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Friday, September 20, 2013

Fine Print of Obama's EPA Rules Reveal Huge Giveaways to Big Coal and Gas

Obama can't fight 'war on coal' by giving industry $8 billion in government subsidies, say critics

"The Environmental Protection Agency announced new regulations for the energy industry on Friday which will limit, for the first time, the amount of carbon that gas- and coal-fired plants can emit into the atmosphere. And though many of the larger environmental groups in the country welcomed the new restrictions, more critical observers of the EPA announcement argue the rules don't go far enough in terms of limiting emissions. Meanwhile the Obama administration, in fact, is preparing to use huge amounts of public money to prop up the U.S. coal industry. Such a scheme, according to one critic, "will make only modest cuts to power plant emissions" at a moment in history when much more dramatic actions are needed.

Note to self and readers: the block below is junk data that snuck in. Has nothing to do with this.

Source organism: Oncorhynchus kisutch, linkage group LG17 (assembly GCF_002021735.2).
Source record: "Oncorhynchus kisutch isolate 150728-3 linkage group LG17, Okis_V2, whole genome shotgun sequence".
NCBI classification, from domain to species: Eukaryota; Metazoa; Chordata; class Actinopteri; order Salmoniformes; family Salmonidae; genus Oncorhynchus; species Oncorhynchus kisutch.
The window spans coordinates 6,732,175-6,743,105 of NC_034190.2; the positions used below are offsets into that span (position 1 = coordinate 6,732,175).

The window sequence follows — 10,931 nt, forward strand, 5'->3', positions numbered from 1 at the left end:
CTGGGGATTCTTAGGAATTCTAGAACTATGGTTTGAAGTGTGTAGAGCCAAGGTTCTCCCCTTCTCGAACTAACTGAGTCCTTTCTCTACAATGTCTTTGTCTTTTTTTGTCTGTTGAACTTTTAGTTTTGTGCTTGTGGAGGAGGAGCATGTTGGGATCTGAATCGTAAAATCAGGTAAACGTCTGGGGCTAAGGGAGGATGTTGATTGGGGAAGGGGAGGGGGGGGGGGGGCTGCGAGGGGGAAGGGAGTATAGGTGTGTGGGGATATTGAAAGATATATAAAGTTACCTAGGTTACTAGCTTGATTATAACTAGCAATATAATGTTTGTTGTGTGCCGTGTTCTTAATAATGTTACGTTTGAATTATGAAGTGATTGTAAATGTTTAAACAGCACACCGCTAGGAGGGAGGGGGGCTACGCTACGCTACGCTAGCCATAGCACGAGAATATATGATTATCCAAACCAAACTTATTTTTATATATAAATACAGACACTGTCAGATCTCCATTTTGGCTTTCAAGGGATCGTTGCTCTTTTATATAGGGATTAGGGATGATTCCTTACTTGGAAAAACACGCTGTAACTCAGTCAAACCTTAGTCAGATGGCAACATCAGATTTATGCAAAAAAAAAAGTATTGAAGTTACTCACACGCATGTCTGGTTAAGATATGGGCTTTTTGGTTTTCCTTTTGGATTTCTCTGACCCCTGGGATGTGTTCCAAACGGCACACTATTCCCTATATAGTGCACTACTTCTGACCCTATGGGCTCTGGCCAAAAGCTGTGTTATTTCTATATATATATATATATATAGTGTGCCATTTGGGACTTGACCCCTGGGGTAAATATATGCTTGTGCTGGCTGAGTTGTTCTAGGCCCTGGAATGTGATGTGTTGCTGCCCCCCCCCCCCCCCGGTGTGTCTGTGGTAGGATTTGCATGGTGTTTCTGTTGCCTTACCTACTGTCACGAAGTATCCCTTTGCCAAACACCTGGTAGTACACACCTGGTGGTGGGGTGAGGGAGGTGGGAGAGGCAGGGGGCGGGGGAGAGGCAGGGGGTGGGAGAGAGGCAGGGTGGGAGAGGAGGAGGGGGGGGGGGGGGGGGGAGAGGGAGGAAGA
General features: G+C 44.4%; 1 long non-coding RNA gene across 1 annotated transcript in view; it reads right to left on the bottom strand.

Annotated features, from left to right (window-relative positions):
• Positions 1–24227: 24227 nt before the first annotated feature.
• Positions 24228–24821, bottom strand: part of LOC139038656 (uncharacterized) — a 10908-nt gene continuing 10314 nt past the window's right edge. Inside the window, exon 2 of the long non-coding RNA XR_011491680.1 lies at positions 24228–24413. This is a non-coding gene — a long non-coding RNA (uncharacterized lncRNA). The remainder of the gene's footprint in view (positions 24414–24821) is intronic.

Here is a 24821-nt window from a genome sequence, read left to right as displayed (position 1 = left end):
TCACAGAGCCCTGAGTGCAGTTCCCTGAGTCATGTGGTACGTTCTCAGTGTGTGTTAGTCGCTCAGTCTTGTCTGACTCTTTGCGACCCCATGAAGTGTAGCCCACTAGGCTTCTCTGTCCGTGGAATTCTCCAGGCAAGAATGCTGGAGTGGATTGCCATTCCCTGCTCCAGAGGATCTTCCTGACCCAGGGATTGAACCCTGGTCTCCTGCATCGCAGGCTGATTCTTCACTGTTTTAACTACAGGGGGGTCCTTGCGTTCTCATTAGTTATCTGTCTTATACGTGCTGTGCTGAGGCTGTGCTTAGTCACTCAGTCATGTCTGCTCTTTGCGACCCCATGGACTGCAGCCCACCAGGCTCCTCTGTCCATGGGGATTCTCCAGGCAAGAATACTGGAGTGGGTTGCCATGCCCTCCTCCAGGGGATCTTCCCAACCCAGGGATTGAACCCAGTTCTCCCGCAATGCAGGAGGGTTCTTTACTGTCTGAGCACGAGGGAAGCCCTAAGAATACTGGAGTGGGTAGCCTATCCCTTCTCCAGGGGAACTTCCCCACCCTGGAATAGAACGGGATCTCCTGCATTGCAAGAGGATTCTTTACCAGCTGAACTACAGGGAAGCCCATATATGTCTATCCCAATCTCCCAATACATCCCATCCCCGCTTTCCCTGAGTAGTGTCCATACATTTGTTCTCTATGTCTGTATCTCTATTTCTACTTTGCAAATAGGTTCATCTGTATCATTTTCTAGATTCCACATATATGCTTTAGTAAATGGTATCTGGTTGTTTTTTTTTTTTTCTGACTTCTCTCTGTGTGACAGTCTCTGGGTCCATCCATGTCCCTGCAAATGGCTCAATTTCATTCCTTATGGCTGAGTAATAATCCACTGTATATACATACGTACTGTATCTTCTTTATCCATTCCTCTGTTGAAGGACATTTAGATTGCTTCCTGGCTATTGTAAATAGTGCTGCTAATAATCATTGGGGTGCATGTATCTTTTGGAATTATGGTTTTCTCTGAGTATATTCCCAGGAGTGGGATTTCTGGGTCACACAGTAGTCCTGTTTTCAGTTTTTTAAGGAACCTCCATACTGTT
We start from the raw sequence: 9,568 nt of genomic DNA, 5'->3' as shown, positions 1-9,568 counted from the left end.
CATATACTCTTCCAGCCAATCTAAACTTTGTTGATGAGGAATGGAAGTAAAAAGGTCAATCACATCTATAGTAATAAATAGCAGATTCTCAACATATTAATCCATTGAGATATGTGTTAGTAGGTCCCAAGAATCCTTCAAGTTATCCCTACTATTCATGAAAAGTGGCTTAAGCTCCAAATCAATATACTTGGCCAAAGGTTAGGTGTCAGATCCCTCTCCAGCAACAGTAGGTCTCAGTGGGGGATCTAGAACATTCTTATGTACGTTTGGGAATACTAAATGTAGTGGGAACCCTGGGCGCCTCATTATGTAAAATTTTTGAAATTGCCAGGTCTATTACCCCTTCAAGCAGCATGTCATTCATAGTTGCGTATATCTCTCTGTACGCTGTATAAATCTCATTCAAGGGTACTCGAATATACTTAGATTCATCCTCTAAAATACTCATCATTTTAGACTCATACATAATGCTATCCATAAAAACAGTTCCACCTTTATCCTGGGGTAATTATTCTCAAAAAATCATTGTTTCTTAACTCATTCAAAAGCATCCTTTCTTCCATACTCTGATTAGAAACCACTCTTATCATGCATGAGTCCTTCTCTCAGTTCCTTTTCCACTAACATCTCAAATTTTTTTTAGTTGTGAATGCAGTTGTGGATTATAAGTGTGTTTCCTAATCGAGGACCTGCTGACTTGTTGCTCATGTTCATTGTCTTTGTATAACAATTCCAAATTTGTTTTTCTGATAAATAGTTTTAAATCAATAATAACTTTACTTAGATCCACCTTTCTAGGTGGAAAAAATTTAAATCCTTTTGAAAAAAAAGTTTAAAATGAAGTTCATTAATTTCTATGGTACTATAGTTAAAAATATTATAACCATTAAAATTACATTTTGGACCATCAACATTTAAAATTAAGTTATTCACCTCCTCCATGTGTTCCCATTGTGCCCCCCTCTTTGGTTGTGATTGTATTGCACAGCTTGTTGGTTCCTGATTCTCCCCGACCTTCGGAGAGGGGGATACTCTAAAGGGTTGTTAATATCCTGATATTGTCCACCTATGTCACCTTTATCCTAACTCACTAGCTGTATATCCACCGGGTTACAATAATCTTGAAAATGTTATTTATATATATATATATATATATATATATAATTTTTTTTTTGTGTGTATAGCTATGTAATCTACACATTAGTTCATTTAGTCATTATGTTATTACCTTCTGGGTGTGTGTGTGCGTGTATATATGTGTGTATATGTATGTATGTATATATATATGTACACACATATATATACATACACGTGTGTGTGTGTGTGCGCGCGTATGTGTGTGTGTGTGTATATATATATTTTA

Pushing back against the idea the Obama has somehow initiated a "war against coal"—an argument used by Republicans and Conservatives to blast the new rules and conversely used by groups like NRDC and Sierra to champion them—the Campaign for America's Future Bob Scher asked his readers to take a closer look at the proposal. Citing New York Times reporting which shows the Obama administration plans to support the fossil fuel industry with "as much as $8 billion" in order to help it build the "cleaner" plants the rules will require, Scher concludes that "Obama is not launching a war on coal. He’s bending over backwards to keep coal viable." And the Center for Biological Diversity, striking a much more adversarial tone than its larger environmental colleagues, declared the EPA rules and Obama's effort are far too imperfect to adequately address the climate crisis facing the country and the planet. “If we’re really serious about tackling the climate crisis – and morality dictates that we must be – we just have to do more than this,” said Bill Snape, the Center’s senior counsel. “That means a stronger rule for power plants and other serious measures that lead to deep cuts in greenhouse emissions.”"